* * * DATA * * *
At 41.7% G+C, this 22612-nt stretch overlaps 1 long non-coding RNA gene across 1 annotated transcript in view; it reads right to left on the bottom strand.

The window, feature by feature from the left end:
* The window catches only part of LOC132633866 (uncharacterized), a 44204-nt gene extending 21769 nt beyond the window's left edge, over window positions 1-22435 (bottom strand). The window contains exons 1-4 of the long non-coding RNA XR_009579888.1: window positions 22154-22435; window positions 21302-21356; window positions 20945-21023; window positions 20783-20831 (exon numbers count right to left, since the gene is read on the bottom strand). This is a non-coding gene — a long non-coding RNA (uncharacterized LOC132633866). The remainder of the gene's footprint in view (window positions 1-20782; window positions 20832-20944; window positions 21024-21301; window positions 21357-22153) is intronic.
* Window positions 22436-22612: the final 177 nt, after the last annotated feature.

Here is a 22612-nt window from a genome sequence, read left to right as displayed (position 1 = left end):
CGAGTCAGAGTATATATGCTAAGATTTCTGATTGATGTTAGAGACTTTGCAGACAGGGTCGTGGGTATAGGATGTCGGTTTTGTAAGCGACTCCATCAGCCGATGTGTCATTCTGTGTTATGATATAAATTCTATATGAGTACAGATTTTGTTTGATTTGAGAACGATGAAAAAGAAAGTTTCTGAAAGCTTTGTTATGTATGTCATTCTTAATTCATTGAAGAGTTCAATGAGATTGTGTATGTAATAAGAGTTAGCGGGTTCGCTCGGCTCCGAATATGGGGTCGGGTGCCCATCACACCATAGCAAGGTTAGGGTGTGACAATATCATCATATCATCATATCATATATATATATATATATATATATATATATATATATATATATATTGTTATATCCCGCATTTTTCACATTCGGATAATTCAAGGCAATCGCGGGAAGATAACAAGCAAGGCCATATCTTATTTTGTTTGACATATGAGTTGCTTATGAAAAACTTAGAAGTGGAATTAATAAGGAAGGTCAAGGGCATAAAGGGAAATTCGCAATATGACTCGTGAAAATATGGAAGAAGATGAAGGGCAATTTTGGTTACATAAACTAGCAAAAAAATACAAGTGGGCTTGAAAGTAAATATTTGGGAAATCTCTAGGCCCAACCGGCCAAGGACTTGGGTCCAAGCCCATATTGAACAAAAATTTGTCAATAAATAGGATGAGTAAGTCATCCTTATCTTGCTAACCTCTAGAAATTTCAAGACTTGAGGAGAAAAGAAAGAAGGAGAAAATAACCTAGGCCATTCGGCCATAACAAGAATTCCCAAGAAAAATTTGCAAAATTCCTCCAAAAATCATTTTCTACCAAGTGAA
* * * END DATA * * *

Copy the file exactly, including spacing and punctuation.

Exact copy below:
At 41.7% G+C, this 22612-nt stretch overlaps 1 long non-coding RNA gene across 1 annotated transcript in view; it reads right to left on the bottom strand.

The window, feature by feature from the left end:
* The window catches only part of LOC132633866 (uncharacterized), a 44204-nt gene extending 21769 nt beyond the window's left edge, over window positions 1-22435 (bottom strand). The window contains exons 1-4 of the long non-coding RNA XR_009579888.1: window positions 22154-22435; window positions 21302-21356; window positions 20945-21023; window positions 20783-20831 (exon numbers count right to left, since the gene is read on the bottom strand). This is a non-coding gene — a long non-coding RNA (uncharacterized LOC132633866). The remainder of the gene's footprint in view (window positions 1-20782; window positions 20832-20944; window positions 21024-21301; window positions 21357-22153) is intronic.
* Window positions 22436-22612: the final 177 nt, after the last annotated feature.

Here is a 22612-nt window from a genome sequence, read left to right as displayed (position 1 = left end):
CGAGTCAGAGTATATATGCTAAGATTTCTGATTGATGTTAGAGACTTTGCAGACAGGGTCGTGGGTATAGGATGTCGGTTTTGTAAGCGACTCCATCAGCCGATGTGTCATTCTGTGTTATGATATAAATTCTATATGAGTACAGATTTTGTTTGATTTGAGAACGATGAAAAAGAAAGTTTCTGAAAGCTTTGTTATGTATGTCATTCTTAATTCATTGAAGAGTTCAATGAGATTGTGTATGTAATAAGAGTTAGCGGGTTCGCTCGGCTCCGAATATGGGGTCGGGTGCCCATCACACCATAGCAAGGTTAGGGTGTGACAATATCATCATATCATCATATCATATATATATATATATATATATATATATATATATATATATATATTGTTATATCCCGCATTTTTCACATTCGGATAATTCAAGGCAATCGCGGGAAGATAACAAGCAAGGCCATATCTTATTTTGTTTGACATATGAGTTGCTTATGAAAAACTTAGAAGTGGAATTAATAAGGAAGGTCAAGGGCATAAAGGGAAATTCGCAATATGACTCGTGAAAATATGGAAGAAGATGAAGGGCAATTTTGGTTACATAAACTAGCAAAAAAATACAAGTGGGCTTGAAAGTAAATATTTGGGAAATCTCTAGGCCCAACCGGCCAAGGACTTGGGTCCAAGCCCATATTGAACAAAAATTTGTCAATAAATAGGATGAGTAAGTCATCCTTATCTTGCTAACCTCTAGAAATTTCAAGACTTGAGGAGAAAAGAAAGAAGGAGAAAATAACCTAGGCCATTCGGCCATAACAAGAATTCCCAAGAAAAATTTGCAAAATTCCTCCAAAAATCATTTTCTACCAAGTGAA